Great ride – one of the best BPs ever for me and my daughter. We left the 8 bridge starting mark at 7:40, got caught up in the \”walking\” approach to Ross Is (but didn\’t walk even 5 minutes) and, even though there were some crowded sections, we never had to walk again (altho the approach to St Johns is steep enough to make walking tempting).

The people were friendly. Really appreciated the pipers on top of the Fremont Bridge – they were great!

I don\’t know if there are any riding stats to back this up, but it seemed to us that there were a LOT of 10-bridge riders and a LOT of 6-bridge riders, but not so many 8-bridge riders. The 8-bridge riders have to start early too (7:30 was the last printed starting time), so that may have helped thin out the crowds too.

So, if you want to ditch the crowds next year, plan accordingly.

Steven Kung
Guest

My teenage daughters and I worked our volunteer shift then joined the ride and experienced something quite magical.

THOUSANDS of human beings exhibited tremendous patience and camaraderie despite the unexpected 1-hr-plus standing in congestion before the Ross Island Bridge.

I also saw many car drivers flipping off the barricade volunteers on Front Street due to the 1-block auto traffic congestion at the Hawthorn Bridge on-ramp closure.

To me this is evidence that holding handlebars instead of steering wheels miraculously brings out the goodness in people.

I will continue to support the Bridge Pedal because I know things will improve, in the long run.

Hubert
Guest
Hubert

I did a Bridge Pedal of a different kind. 5 quaint, historic, beautiful covered bridges, from days gone by, plus miles of scenic farmland, a full day of riding with zero congestion, all at a minimal cost of $25. Covered Bridge Ride out of Albany. Don\’t spread too far tho, wouldn\’t want congestion.

erikv
Guest

After participating for several years in a row, my wife, two kids and I had a horrible experience at the bridge pedal. Overcrowded, people crashing into my kid trailer, 30 minute porta-potty lines (try convincing YOUR two year old to wait 30 minutes to pee), and the fight to get over some of those bridges was horrible.

Seriously, I could care less about a free 1oz Starbucks frapacino sample…I just wanted to ride my bike over the bridges with my family.

This was a few years ago. I can only imagine the gridlock this year.

Never, ever again.

Cabbol
Guest
Cabbol

We should just join this event with a carfree day and close the city to cars. Other cities are doing it, I can\’t think of a better time then this. After the event instead of a mass exodus people can linger around all day and enjoy the carfree atmosphere.

Murray
Guest
Murray

I\’m sorry, but this event sounds horrible. I would love to be up on the Fremont Bridge someday, but the price of getting up there is not worth it. I still don\’t fully understand why capping this event is unrealistic.

I like the idea proposed in a previous post about spreading it over two weekends.

Anonymous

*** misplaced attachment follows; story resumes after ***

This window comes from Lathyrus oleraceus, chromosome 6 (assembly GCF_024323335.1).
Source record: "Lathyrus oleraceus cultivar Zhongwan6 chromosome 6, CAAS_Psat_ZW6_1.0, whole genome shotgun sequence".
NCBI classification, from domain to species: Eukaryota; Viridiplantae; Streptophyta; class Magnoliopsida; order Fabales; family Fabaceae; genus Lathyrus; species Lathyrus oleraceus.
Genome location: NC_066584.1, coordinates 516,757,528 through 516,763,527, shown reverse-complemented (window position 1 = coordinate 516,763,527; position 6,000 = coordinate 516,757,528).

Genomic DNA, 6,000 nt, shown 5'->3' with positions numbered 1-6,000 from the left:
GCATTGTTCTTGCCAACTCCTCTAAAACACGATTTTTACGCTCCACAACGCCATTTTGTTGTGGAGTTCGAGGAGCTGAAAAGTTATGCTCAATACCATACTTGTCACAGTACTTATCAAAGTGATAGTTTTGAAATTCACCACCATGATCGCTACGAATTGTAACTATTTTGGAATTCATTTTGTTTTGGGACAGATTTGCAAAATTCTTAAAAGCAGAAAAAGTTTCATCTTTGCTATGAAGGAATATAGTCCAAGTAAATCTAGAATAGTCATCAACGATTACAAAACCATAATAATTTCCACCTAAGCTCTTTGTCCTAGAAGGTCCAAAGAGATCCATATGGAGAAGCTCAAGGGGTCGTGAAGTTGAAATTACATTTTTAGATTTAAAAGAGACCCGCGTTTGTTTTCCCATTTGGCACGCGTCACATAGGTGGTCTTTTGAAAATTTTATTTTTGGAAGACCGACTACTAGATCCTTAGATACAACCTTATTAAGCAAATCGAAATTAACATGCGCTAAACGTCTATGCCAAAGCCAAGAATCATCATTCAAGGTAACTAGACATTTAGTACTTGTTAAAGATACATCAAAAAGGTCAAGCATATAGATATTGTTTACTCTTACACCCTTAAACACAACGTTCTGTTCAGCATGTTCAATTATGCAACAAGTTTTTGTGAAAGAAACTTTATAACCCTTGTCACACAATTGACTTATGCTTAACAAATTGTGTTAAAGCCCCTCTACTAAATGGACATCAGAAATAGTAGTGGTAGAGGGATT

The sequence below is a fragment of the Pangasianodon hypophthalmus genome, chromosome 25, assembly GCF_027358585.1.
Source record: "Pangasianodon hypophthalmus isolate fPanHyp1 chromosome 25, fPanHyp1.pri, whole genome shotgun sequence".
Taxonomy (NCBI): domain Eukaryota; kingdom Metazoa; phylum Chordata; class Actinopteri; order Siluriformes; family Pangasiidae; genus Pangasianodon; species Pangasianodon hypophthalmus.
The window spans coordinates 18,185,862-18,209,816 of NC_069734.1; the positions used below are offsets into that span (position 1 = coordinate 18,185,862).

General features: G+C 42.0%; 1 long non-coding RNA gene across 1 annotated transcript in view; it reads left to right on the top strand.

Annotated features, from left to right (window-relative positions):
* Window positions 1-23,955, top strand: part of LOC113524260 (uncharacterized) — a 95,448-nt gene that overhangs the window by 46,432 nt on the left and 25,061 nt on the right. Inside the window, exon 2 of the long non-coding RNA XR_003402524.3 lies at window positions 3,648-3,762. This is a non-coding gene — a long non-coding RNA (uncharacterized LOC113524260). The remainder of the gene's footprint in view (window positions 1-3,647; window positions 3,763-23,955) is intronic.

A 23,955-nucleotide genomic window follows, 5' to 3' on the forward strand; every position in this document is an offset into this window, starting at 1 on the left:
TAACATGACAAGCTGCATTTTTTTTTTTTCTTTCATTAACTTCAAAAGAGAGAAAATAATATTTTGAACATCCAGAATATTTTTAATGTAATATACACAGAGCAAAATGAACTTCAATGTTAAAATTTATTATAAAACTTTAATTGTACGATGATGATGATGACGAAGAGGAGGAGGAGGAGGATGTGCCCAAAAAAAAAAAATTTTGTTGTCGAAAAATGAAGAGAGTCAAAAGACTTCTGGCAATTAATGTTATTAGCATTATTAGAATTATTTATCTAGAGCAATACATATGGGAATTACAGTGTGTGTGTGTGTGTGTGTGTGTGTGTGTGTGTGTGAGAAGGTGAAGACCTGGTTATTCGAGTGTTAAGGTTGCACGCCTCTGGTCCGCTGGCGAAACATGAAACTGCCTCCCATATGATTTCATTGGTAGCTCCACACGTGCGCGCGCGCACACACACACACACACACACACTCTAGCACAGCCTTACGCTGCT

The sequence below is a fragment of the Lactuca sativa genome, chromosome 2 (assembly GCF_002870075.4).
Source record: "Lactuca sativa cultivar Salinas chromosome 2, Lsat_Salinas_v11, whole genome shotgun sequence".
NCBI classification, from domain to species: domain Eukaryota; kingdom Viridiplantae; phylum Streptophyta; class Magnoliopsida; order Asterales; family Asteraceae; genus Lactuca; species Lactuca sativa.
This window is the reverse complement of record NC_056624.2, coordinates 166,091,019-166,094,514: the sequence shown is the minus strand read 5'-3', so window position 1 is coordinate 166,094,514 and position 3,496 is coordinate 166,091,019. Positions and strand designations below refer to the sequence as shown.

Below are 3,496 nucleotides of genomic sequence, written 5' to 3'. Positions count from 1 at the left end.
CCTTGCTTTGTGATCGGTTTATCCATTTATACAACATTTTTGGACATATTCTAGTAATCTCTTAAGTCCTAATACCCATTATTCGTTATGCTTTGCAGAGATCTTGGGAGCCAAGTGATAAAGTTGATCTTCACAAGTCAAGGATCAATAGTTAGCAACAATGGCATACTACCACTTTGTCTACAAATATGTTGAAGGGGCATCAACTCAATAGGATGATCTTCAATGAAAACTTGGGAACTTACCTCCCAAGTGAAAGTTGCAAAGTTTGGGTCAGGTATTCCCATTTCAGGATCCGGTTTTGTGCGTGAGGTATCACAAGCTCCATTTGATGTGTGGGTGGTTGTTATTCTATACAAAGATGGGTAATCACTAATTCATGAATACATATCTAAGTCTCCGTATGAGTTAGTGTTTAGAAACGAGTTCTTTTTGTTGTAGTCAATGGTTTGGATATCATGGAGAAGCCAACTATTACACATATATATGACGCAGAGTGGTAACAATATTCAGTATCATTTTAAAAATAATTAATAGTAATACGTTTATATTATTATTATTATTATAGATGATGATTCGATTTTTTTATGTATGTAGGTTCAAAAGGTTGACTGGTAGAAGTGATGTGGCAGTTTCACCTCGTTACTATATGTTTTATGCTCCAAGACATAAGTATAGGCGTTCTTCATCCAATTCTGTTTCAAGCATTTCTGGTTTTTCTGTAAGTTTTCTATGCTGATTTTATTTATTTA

Guest
Anonymous

I think there are easier things to do than limiting attendance! For example, the most anticipated bridges were saved until the very end of the longer rides. These were also the first bridges to reopen! What were they thinking?

On top of that, staggering the starts so that the shorter rides started ahead of the longer rides at just the right time they all met up at once didn\’t help.

Turn it around for the longer rides. They head out and cross the bridges that close first. Maybe it\’ll be a few more miles, but at least more than a few of the people who signed up for those rides will have the chance to actually participate in them. While they\’re out chasing down those bridges, the shorter rides can get a good start plugging away at the rest without the ten bridge guys desperately trying to hammer through the crowd to make up time. Different routes for different rides. Everyone gets to participate, and we still get the gridlock photo opportunities when everyone meets up towards the end of the ride.

snapper
Guest
snapper

i think this event has the potential to be something like the Bay to Breakers of Portland. you would think that by the sheer number of people who show up at this ride, organizers would realize that portlanders really do take it seriously.

this was my first time and despite all my delays (45 min before the ross island, forced to skip st. johns) i was just astounded with the mix of riders that were out there.

if we are getting people out on their bikes that don\’t normally get on one, it seems like a small price to pay to open up one more lane on the ross island or have support a little longer on bridges. i mean come on!!! it doesn\’t make sense why you wouldn\’t considering the turn out!

i think organizers should take pride in this event and try even harder to make it an enjoyable experience for everyone. for one measly half day out of the year, can\’t this bike \”friendly\” city let the bikes really take over the town?

Amy
Guest
Amy

I don\’t think a cap would do any good. We also had friends wearing previous year vests, and now that we were aware of the possibility, we saw hundreds if not thousands of people wearing old vests or no vests. (They could\’ve gotten old ones from the promoters.) Many people asked if the money goes to nonprofits or Providence; Providence doesn\’t seem to motivate people to be benevolent. What percentage goes to BTA?

We started at 8 and ended up doing 8 – picked up the ride on the East side after Morrison, walked Hawthorne, spent an hour at the Ross Island approach, had to walk Steel Bridge, then were told at 11:03 a.m. that it was too late to go up Hwy 30 to St. Johns. Obviously others had no problem up there later so we should\’ve blown past the volunteer. No worries though, rode Broadway on the way home. Didn\’t stop for food, swag or water – no time after the logjams.